Self-​powered wireless carbohydrate​/oxygen sensitive biodevice based on radio signal transmission

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Self-​powered wireless carbohydrate​/oxygen sensitive biodevice based on radio signal transmission

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Publication Article, peer reviewed scientific
Title Self-​powered wireless carbohydrate​/oxygen sensitive biodevice based on radio signal transmission
Author(s) Falk, Magnus ; Alcalde, Miguel ; Bartlett, Philip ; De Lacey, Antonio ; Gorton, Lo ; Gutierrez-Sanchez, Cristina ; Haddad, Raoudha ; Kilburn, Jeremy ; Leech, Donal ; Ludwig, Roland ; Magner, Edmond ; Mate, Diana ; Conghaile, Peter ; Ortiz, Roberto ; Pita, Marcos ; Poeller, Sascha ; Ruzgas, Tautgirdas ; Salaj-Kosla, Urszula ; Schuhmann, Wolfgang ; Sebelius, Fredrik ; Shao, Minling ; Stoica, Leonard ; Sygmund, Cristoph ; Tilly, Jonas ; Toscano, Miguel ; Vivekananthan, Jeevanthi ; Wright, Emma ; Shleev, Sergey
Date 2014
English abstract
Here for the first time, we detail self-​contained (wireless and self-​powered) biodevices with wireless signal transmission. Specifically, we demonstrate the operation of self-​sustained carbohydrate and oxygen sensitive biodevices, consisting of a wireless electronic unit, radio transmitter and sep. sensing bioelectrodes, supplied with elec. energy from a combined multi-​enzyme fuel cell generating sufficient current at required voltage to power the electronics. A carbohydrate​/oxygen enzymic fuel cell was assembled by comparing the performance of a range of different bioelectrodes followed by selection of the most suitable, stable combination. Carbohydrates (viz. lactose for the demonstration) and oxygen were also chosen as bioanalytes, being important biomarkers, to demonstrate the operation of the self-​contained biosensing device, employing enzyme-​modified bioelectrodes to enable the actual sensing. A wireless electronic unit, consisting of a micropotentiostat, an energy harvesting module (voltage amplifier together with a capacitor) and a radio microchip, were designed to enable the biofuel cell to be used as a power supply for managing the sensing devices and for wireless data transmission. The electronic system used required current and voltages greater than 44 μA and 0.57 V, resp. to operate; which the biofuel cell was capable of providing, when placed in a carbohydrate and oxygen contg. buffer. In addn., a USB based receiver and computer software were employed for proof-​of concept tests of the developed biodevices. Operation of bench-​top prototypes was demonstrated in buffers contg. different concns. of the analytes, showcasing that the variation in response of both carbohydrate and oxygen biosensors could be monitored wirelessly in real-​time as analyte concns. in buffers were changed, using only an enzymic fuel cell as a power supply.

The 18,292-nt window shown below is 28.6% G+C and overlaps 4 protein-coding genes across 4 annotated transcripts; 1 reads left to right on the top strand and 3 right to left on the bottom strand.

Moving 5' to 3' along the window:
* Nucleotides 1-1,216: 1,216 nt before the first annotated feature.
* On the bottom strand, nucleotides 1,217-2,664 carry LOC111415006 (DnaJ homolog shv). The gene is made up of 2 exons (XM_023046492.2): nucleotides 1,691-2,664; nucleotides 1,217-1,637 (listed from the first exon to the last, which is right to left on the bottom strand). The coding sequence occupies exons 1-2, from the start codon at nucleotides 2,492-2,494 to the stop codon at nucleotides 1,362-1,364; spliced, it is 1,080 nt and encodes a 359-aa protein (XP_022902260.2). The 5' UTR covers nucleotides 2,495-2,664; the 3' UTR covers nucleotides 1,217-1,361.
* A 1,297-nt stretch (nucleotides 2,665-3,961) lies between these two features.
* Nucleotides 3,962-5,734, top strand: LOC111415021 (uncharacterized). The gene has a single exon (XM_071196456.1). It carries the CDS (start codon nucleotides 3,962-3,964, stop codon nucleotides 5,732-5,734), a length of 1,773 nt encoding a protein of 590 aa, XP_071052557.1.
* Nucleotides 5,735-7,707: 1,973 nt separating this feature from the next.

DOI (link to publisher's fulltext)
Publisher Public Library of Science
Host/Issue PLoS One;10
Volume 9
ISSN 1932-6203
Pages e109104/1-e109104/9
Language eng (iso)
Subject(s) Sciences
Research Subject Categories::NATURAL SCIENCES
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